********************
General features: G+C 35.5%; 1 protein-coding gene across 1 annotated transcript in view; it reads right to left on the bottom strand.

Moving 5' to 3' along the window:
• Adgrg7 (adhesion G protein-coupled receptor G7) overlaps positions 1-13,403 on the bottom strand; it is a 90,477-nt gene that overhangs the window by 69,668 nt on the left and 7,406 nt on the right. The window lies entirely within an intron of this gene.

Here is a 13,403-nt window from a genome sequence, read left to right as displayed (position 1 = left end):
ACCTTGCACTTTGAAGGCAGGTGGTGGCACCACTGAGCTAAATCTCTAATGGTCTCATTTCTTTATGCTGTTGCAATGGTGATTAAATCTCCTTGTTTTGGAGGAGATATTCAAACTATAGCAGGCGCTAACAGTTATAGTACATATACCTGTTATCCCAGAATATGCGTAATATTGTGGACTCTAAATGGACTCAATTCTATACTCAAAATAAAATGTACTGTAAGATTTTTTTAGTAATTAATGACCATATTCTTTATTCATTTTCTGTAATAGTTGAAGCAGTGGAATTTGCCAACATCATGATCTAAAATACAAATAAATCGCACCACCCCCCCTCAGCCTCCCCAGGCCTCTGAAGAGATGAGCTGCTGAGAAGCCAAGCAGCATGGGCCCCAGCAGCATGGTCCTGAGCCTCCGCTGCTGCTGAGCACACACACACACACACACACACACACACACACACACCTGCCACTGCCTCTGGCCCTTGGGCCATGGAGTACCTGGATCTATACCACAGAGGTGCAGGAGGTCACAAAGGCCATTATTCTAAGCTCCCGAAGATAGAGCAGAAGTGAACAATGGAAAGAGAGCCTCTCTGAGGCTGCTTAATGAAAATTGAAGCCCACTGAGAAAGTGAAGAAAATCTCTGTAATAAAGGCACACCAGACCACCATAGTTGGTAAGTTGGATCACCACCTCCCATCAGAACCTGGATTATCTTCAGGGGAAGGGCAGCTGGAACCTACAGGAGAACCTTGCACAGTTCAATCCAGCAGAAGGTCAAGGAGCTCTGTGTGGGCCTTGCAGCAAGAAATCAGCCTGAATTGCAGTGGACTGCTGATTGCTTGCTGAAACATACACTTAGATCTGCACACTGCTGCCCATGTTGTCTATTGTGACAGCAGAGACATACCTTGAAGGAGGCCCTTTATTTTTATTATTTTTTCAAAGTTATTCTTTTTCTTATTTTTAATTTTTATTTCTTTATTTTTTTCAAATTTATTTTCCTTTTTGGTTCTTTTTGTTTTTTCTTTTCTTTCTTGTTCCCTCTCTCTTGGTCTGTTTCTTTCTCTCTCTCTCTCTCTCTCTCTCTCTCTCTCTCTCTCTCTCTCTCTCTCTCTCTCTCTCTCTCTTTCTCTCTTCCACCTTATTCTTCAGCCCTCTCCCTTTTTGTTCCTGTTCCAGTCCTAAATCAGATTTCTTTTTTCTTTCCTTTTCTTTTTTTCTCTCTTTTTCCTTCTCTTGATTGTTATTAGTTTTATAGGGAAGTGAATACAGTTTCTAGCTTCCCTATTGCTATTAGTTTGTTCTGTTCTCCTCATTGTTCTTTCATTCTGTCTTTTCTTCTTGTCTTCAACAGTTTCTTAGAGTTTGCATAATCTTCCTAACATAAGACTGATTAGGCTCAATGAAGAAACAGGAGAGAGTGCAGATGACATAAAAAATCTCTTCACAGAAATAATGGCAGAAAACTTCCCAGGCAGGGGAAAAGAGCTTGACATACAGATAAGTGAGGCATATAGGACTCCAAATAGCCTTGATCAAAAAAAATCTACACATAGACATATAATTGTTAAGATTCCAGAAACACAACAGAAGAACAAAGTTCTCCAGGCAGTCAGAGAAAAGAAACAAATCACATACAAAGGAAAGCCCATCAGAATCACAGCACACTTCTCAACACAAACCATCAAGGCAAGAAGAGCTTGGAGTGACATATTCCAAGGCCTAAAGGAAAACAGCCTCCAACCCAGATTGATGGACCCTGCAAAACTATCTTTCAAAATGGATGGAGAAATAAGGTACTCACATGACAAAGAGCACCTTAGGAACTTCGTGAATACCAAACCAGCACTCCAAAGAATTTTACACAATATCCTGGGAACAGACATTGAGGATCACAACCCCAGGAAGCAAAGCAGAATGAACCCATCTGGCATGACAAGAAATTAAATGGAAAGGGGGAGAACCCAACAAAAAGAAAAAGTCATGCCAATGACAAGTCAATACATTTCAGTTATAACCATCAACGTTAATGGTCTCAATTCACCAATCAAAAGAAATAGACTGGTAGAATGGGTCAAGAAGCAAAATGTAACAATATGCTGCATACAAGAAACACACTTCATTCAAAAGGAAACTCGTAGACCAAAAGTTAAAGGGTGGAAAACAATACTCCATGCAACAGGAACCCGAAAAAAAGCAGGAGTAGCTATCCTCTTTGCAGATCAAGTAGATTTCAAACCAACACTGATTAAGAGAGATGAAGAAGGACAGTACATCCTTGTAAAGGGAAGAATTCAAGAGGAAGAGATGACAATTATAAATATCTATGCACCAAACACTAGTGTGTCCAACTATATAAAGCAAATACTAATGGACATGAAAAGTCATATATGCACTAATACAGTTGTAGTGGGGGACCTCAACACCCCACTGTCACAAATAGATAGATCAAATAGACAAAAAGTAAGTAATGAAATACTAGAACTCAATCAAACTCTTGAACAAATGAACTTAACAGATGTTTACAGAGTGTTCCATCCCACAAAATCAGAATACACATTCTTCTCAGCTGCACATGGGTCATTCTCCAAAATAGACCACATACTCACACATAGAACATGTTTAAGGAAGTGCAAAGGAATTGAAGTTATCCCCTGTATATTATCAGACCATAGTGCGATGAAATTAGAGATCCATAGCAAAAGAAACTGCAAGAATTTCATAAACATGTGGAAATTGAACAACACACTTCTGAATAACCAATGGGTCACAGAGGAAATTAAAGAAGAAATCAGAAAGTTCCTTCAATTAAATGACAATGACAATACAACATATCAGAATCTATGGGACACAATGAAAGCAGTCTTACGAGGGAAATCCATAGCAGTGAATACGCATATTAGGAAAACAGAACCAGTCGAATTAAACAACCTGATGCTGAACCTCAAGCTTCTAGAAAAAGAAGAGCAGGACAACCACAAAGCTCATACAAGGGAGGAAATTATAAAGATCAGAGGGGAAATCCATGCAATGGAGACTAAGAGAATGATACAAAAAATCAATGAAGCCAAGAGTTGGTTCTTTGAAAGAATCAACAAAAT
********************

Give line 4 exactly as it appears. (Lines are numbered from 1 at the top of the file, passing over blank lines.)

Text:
Here is a 13,403-nt window from a genome sequence, read left to right as displayed (position 1 = left end):